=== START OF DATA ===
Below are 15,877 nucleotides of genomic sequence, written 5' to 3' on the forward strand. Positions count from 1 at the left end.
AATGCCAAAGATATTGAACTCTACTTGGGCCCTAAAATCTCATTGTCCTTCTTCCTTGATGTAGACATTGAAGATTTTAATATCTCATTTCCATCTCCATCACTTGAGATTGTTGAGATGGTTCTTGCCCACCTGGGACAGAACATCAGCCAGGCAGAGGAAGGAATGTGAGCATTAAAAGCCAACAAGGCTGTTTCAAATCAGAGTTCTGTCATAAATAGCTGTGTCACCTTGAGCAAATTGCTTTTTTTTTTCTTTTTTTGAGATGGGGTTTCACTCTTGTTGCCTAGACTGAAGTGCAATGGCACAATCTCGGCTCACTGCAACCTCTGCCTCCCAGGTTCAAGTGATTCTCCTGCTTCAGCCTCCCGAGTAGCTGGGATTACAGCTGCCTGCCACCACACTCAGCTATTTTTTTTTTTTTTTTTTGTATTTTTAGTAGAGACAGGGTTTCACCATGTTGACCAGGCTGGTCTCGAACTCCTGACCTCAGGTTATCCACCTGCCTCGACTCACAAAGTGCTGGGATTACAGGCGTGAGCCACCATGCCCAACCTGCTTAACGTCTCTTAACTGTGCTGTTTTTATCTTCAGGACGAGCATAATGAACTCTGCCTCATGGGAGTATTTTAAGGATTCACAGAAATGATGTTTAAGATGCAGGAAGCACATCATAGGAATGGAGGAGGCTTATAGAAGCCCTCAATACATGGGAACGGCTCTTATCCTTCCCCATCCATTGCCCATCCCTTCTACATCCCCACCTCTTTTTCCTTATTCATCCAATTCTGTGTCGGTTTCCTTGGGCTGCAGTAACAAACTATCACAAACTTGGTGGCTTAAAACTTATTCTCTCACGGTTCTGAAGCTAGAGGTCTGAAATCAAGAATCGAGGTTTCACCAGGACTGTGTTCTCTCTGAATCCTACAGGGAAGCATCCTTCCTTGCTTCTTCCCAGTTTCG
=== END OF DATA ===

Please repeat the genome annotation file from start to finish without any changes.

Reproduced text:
Below are 15,877 nucleotides of genomic sequence, written 5' to 3' on the forward strand. Positions count from 1 at the left end.
AATGCCAAAGATATTGAACTCTACTTGGGCCCTAAAATCTCATTGTCCTTCTTCCTTGATGTAGACATTGAAGATTTTAATATCTCATTTCCATCTCCATCACTTGAGATTGTTGAGATGGTTCTTGCCCACCTGGGACAGAACATCAGCCAGGCAGAGGAAGGAATGTGAGCATTAAAAGCCAACAAGGCTGTTTCAAATCAGAGTTCTGTCATAAATAGCTGTGTCACCTTGAGCAAATTGCTTTTTTTTTTCTTTTTTTGAGATGGGGTTTCACTCTTGTTGCCTAGACTGAAGTGCAATGGCACAATCTCGGCTCACTGCAACCTCTGCCTCCCAGGTTCAAGTGATTCTCCTGCTTCAGCCTCCCGAGTAGCTGGGATTACAGCTGCCTGCCACCACACTCAGCTATTTTTTTTTTTTTTTTTTGTATTTTTAGTAGAGACAGGGTTTCACCATGTTGACCAGGCTGGTCTCGAACTCCTGACCTCAGGTTATCCACCTGCCTCGACTCACAAAGTGCTGGGATTACAGGCGTGAGCCACCATGCCCAACCTGCTTAACGTCTCTTAACTGTGCTGTTTTTATCTTCAGGACGAGCATAATGAACTCTGCCTCATGGGAGTATTTTAAGGATTCACAGAAATGATGTTTAAGATGCAGGAAGCACATCATAGGAATGGAGGAGGCTTATAGAAGCCCTCAATACATGGGAACGGCTCTTATCCTTCCCCATCCATTGCCCATCCCTTCTACATCCCCACCTCTTTTTCCTTATTCATCCAATTCTGTGTCGGTTTCCTTGGGCTGCAGTAACAAACTATCACAAACTTGGTGGCTTAAAACTTATTCTCTCACGGTTCTGAAGCTAGAGGTCTGAAATCAAGAATCGAGGTTTCACCAGGACTGTGTTCTCTCTGAATCCTACAGGGAAGCATCCTTCCTTGCTTCTTCCCAGTTTCG